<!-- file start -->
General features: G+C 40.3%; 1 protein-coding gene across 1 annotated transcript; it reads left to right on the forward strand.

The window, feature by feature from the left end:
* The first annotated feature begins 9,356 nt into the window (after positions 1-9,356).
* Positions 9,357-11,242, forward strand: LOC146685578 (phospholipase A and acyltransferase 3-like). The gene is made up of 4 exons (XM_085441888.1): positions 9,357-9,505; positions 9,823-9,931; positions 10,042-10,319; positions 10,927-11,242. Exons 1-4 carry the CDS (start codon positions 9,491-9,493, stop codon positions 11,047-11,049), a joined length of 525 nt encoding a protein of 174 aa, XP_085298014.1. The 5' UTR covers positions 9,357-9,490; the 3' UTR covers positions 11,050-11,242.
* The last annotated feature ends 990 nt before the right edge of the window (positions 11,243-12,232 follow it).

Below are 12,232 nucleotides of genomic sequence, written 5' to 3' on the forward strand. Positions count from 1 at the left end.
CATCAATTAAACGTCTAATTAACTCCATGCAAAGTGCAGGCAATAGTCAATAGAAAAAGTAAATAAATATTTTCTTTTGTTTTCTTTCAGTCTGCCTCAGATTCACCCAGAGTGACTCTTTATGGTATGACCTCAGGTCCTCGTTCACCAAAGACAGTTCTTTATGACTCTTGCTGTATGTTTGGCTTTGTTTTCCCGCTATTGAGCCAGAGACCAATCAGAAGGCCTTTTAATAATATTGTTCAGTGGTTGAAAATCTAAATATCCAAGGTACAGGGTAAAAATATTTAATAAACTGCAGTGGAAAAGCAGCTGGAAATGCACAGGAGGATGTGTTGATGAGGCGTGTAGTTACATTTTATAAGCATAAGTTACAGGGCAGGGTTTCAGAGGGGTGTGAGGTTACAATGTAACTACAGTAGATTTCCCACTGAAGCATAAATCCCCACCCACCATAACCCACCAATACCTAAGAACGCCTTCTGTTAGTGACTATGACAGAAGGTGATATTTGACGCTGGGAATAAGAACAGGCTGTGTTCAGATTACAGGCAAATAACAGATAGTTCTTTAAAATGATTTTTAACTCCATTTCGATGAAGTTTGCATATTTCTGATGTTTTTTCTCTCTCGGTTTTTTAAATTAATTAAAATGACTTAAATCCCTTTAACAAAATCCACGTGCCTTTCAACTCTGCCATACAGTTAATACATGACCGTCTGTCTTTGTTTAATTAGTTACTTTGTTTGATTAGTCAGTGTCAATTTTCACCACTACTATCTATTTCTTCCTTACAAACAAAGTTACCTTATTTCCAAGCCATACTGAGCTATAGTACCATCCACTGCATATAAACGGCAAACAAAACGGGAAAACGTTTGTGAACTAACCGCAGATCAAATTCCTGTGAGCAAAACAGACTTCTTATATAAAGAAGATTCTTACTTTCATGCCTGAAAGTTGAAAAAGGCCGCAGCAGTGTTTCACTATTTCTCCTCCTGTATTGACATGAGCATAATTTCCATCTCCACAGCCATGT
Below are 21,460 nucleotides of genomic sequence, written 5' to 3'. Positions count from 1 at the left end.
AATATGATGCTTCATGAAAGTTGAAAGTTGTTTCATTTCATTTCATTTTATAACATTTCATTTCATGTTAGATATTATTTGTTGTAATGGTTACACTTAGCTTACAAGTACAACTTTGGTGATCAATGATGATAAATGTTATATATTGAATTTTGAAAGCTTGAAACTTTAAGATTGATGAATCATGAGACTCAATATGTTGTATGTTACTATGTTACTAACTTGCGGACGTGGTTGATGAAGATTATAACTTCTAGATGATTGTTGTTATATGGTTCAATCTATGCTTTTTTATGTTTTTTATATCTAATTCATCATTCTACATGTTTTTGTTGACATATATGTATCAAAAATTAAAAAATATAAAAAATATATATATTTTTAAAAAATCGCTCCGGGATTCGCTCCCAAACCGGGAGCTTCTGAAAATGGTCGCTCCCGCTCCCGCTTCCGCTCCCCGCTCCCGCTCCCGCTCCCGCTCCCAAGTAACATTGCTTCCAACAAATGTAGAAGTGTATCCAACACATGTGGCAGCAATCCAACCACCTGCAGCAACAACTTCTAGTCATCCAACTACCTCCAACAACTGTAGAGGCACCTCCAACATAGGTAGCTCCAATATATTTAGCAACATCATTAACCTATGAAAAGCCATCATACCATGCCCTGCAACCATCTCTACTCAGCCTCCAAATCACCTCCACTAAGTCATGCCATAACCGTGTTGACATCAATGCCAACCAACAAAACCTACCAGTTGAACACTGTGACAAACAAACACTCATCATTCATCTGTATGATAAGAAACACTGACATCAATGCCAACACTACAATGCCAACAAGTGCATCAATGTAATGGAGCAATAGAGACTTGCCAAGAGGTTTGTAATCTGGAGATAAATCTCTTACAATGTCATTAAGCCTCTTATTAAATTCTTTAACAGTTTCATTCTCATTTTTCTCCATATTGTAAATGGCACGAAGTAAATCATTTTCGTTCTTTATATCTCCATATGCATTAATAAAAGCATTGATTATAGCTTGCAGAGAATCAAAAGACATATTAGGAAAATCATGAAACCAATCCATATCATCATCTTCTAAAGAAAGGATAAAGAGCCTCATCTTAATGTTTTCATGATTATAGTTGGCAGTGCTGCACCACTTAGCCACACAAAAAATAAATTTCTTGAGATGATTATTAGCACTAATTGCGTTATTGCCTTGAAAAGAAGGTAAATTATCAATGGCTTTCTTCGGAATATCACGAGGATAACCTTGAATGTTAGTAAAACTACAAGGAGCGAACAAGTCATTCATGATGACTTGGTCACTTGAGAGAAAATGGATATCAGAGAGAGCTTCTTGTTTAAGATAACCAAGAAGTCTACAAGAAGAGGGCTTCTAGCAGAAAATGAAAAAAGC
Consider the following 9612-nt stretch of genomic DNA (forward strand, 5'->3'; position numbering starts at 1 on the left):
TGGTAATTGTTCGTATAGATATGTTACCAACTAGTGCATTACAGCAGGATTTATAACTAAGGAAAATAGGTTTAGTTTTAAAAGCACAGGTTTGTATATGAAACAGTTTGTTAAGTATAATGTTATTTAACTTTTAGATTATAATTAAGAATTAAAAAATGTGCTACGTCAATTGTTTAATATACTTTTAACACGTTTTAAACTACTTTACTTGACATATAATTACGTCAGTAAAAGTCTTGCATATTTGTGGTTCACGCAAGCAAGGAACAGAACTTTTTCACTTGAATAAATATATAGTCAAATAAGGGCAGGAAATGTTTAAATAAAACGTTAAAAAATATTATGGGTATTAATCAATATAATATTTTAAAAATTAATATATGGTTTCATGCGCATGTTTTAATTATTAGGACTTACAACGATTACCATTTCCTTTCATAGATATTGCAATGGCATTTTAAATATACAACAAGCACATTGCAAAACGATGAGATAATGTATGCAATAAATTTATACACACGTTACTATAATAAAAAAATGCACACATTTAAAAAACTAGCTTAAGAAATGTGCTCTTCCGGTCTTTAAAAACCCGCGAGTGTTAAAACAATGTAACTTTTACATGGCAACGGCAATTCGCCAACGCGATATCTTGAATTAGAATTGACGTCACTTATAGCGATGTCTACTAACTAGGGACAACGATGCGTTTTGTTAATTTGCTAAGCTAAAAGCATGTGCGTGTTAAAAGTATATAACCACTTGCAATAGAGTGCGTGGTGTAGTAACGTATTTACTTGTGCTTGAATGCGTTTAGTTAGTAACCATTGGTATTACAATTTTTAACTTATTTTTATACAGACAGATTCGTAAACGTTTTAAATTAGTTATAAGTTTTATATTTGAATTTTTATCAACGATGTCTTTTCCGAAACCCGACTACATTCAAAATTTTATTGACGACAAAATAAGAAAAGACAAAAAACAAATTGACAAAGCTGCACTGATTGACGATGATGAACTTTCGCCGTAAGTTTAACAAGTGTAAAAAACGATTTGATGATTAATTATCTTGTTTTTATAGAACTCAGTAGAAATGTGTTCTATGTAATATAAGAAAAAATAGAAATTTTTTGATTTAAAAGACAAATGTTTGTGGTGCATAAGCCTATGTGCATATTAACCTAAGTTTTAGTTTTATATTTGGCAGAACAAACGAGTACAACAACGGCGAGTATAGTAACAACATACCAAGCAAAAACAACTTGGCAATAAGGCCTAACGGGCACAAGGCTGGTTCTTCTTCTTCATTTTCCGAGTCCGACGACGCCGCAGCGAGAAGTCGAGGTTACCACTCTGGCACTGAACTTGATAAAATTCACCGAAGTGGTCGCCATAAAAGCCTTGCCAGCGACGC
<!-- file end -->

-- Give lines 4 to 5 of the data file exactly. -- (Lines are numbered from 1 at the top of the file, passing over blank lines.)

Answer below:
* Positions 9,357-11,242, forward strand: LOC146685578 (phospholipase A and acyltransferase 3-like). The gene is made up of 4 exons (XM_085441888.1): positions 9,357-9,505; positions 9,823-9,931; positions 10,042-10,319; positions 10,927-11,242. Exons 1-4 carry the CDS (start codon positions 9,491-9,493, stop codon positions 11,047-11,049), a joined length of 525 nt encoding a protein of 174 aa, XP_085298014.1. The 5' UTR covers positions 9,357-9,490; the 3' UTR covers positions 11,050-11,242.
* The last annotated feature ends 990 nt before the right edge of the window (positions 11,243-12,232 follow it).